WASHINGTON, D.C. — The Atlantic Council’s South Asia Center today named Mark Linscott as a senior fellow. Most recently, Linscott served as Assistant United States Trade Representative (USTR) for South and Central Asian Affairs.
Linscott will lead the South Asia Center’s US-India Trade Initiative, aimed at convening thought leadership and policy-makers in an effort to maintain focus on the importance of a burgeoning trade relationship between the United States and India.
“Mark’s addition to our team will be a significant boost given the rapid development of the Trump Administration’s Indo-Pacific Strategy,” said Frederick Kempe, Atlantic Council CEO and President. “This will build further upon our commitment so the South Asian region and, in particular, the growth of US-Indian trade relations.”
As USTR for South and Central Asian Affairs, Linscott was responsible for the development of the United States’ trade policy with countries comprising the South and Central Asia region.
Linscott also led efforts in the bilateral Trade Policy Forum with India, and in the Trade and Investment Framework Agreements (TIFAs) with Central Asia, Bangladesh, Maldives, Nepal, Pakistan, and Sri Lanka. An expert in international trade and policy, Linscott also previously served as Assistant USTR for the World Trade Organization (WTO) and Multilateral Affairs, where he coordinated US trade policies in the WTO, OECD, G20, and directed related free trade agreement negotiations in the Trans-Pacific Partnership (TPP) and the Transatlantic Trade and Investment Partnership (TTIP).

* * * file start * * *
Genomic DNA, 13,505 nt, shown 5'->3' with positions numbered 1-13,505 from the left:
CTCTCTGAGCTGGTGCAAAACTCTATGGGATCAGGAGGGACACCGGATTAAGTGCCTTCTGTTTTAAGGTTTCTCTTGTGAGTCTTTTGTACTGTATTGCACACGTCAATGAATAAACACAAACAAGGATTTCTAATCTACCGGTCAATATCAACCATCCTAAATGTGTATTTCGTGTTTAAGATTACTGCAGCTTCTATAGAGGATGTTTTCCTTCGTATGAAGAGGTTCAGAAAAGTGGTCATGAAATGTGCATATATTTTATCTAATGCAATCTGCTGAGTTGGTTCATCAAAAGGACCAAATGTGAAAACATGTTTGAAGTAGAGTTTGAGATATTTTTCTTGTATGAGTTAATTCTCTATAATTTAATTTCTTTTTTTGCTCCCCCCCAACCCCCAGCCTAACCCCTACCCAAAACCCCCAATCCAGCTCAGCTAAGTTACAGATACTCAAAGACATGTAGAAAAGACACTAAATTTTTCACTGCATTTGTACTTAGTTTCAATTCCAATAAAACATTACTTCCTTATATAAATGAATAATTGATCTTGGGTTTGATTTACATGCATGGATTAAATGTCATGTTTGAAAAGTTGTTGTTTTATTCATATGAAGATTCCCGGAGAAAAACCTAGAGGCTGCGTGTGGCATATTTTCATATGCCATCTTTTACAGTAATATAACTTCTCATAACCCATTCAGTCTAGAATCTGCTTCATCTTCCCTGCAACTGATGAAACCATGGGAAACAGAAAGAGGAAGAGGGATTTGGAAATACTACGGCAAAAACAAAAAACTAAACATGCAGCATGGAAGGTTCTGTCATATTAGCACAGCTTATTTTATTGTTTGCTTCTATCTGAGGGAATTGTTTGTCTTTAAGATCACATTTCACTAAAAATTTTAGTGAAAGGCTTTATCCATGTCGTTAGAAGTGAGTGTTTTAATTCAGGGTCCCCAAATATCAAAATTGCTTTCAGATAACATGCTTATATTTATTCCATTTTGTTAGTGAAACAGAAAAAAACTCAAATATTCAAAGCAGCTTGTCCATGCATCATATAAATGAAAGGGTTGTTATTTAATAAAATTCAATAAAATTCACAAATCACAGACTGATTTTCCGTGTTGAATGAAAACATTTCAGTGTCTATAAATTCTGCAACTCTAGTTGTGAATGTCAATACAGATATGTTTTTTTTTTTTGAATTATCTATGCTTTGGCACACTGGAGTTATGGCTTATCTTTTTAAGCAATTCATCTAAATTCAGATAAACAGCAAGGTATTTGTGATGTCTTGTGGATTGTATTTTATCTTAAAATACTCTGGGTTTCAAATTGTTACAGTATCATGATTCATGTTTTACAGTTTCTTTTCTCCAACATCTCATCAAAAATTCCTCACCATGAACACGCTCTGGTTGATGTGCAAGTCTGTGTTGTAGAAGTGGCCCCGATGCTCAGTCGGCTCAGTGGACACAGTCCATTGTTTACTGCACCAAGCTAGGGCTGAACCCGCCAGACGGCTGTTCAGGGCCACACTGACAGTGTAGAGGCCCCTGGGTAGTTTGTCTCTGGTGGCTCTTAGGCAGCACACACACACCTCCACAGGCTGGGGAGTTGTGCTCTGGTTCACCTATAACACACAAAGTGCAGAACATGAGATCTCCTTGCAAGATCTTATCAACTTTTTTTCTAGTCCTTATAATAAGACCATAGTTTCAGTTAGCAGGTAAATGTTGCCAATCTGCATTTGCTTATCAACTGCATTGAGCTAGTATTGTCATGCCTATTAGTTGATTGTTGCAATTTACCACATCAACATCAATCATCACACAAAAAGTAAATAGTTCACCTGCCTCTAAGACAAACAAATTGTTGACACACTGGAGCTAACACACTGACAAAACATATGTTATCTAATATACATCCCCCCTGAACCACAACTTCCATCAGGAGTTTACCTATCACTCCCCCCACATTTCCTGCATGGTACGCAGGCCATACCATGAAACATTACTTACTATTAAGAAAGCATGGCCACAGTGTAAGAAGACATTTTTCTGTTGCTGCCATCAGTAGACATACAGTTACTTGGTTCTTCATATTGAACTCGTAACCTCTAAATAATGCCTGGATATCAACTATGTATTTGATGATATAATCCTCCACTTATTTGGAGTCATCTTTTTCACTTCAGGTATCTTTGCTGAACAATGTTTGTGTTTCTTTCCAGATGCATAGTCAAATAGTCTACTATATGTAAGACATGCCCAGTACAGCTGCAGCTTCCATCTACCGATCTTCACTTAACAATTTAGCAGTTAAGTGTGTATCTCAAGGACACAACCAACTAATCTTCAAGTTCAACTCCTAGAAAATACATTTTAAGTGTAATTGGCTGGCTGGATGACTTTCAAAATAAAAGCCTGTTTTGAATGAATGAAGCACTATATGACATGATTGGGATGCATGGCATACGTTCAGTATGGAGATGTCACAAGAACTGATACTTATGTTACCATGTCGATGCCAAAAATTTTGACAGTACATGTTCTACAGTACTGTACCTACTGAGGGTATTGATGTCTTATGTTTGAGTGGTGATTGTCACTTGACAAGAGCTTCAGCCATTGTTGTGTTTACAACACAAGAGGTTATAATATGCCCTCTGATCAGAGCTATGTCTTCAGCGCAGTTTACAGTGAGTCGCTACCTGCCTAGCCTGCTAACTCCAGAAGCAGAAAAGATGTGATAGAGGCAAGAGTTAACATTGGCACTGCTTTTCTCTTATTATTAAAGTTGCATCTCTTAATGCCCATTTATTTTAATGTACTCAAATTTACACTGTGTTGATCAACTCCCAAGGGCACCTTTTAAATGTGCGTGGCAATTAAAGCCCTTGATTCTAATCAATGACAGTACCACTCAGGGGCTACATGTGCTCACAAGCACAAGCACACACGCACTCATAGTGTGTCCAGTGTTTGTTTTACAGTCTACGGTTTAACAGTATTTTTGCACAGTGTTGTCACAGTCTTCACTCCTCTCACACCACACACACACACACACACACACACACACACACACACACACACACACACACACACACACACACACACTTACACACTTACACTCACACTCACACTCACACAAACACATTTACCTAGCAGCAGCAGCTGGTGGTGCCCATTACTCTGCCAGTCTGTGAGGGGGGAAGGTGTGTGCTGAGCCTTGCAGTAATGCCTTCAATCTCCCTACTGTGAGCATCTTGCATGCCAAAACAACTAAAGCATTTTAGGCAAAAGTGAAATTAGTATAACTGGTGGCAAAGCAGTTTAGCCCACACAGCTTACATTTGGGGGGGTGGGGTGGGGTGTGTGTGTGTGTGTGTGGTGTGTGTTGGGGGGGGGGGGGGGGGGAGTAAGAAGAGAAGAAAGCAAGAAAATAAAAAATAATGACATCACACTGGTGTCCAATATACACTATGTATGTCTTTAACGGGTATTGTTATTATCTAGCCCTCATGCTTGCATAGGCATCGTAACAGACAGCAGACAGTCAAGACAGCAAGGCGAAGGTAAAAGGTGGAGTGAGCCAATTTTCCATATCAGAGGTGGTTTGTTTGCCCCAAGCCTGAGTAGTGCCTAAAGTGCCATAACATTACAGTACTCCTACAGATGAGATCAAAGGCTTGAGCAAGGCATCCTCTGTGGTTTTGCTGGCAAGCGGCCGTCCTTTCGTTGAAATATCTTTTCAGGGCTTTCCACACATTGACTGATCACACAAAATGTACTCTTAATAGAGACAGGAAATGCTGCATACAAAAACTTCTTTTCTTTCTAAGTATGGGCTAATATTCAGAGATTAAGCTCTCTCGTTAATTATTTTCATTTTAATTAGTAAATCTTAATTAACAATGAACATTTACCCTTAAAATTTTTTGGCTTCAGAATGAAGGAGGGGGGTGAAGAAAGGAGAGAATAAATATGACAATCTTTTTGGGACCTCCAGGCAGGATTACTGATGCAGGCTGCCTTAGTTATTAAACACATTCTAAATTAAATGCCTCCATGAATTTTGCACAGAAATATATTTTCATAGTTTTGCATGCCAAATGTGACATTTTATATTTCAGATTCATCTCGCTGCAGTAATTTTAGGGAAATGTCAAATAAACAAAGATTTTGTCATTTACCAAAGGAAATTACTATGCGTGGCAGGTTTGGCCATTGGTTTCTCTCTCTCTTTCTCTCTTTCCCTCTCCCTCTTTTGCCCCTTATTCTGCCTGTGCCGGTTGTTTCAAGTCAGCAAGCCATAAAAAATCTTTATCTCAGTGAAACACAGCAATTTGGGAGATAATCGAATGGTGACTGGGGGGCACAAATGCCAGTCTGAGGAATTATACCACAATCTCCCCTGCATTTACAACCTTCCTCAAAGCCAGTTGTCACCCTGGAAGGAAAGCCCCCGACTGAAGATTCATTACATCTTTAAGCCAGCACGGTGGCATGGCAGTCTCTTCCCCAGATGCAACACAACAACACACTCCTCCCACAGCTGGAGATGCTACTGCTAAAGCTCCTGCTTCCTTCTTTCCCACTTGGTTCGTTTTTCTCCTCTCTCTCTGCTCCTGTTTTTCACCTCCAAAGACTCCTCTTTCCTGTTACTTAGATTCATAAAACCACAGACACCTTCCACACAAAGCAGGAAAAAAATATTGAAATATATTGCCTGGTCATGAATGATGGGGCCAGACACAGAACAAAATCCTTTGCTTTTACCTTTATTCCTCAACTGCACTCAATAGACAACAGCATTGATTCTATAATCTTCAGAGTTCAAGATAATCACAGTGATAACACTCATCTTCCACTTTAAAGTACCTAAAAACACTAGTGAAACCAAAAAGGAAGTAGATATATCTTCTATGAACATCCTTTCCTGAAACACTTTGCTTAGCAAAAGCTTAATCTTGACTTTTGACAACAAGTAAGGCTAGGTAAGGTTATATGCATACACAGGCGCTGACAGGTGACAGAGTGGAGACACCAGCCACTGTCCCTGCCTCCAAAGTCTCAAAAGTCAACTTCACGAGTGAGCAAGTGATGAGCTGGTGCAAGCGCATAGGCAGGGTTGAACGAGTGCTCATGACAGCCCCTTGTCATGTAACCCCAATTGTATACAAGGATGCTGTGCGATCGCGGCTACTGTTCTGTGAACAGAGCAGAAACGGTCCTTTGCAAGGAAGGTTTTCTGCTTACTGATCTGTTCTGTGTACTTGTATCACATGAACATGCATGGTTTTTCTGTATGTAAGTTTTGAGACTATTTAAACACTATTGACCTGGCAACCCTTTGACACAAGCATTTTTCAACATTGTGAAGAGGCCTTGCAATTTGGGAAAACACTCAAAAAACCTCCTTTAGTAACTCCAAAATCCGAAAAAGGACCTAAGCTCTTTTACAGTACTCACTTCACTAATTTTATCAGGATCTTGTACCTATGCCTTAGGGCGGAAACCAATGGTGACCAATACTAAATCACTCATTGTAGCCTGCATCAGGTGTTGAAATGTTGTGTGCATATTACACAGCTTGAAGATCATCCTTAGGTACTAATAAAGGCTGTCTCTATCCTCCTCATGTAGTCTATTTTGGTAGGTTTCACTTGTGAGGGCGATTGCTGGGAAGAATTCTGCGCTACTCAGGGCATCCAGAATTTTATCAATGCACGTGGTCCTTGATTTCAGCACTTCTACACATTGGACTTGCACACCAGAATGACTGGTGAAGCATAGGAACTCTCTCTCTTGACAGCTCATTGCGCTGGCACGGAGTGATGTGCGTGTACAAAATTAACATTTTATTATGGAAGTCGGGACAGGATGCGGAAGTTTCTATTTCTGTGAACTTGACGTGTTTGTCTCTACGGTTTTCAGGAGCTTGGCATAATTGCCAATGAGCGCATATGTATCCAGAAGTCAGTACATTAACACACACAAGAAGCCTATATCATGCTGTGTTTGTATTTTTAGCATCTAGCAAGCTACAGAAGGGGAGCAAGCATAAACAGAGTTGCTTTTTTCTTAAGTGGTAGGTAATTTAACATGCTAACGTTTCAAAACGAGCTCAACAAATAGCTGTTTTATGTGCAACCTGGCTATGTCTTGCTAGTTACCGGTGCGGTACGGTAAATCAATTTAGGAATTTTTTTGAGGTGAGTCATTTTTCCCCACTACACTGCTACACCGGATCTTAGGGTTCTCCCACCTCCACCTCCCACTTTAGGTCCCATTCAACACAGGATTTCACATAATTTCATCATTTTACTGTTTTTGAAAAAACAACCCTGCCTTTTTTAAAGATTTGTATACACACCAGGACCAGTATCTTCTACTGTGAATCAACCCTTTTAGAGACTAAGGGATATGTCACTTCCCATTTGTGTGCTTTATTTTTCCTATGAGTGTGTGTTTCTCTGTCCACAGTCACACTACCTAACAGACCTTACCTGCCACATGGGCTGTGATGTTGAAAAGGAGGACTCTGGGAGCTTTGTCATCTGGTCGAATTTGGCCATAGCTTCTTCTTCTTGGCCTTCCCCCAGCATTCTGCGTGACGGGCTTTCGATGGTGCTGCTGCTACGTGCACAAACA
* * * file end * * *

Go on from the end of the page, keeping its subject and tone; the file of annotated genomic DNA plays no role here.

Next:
“I am excited to bring my years of experience as a trade negotiator to the work of the Atlantic Council, particularly its efforts to strengthen and broaden the bilateral relationship between the United States and India,” said Linscott.
Among the Atlantic Council’s thirteen regional and thematic centers, the South Asia Center serves as the Atlantic Council’s focal point for work on greater South Asia as well as its relations between these countries, the neighboring regions, Europe, and the United States. It seeks to foster partnerships with key institutions in the region to establish itself as a forum for dialogue between decision-makers in South Asia, the United States, and NATO, and continues to “wage peace” in the region.